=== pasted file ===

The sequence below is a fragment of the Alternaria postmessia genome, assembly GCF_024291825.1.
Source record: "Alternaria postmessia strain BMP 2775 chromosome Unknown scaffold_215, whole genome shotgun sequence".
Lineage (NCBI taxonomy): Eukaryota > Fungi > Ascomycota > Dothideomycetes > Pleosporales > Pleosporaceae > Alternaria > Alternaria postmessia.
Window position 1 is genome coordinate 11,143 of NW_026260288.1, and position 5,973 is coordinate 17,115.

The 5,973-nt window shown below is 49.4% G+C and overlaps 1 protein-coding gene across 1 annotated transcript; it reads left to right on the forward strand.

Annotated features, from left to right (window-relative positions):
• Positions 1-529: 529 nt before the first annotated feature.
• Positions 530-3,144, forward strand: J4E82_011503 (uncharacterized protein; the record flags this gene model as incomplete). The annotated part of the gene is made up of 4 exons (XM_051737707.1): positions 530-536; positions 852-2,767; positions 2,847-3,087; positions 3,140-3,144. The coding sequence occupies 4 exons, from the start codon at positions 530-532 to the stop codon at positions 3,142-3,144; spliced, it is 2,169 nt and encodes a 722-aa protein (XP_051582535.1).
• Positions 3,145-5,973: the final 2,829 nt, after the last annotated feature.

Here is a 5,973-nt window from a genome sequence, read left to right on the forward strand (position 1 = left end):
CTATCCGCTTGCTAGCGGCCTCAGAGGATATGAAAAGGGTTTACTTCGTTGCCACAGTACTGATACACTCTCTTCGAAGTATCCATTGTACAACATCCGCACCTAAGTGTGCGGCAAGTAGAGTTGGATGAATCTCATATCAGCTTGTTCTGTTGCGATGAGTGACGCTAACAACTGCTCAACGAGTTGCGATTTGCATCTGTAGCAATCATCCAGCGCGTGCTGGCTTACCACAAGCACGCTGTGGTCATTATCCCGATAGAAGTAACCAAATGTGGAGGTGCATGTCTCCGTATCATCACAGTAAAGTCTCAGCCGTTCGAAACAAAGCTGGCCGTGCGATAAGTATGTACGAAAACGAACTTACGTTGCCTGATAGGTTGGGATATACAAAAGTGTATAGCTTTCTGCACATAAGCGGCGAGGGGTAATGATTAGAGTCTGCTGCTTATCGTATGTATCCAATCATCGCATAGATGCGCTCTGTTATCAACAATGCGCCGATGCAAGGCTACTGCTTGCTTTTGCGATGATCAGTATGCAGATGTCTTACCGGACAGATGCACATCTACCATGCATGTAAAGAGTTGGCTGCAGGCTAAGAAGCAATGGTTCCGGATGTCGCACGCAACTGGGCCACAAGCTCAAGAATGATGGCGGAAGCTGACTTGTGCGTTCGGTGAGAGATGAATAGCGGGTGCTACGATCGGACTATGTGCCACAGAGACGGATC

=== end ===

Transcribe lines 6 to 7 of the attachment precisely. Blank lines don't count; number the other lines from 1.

Annotated features, from left to right (window-relative positions):
• Positions 1-529: 529 nt before the first annotated feature.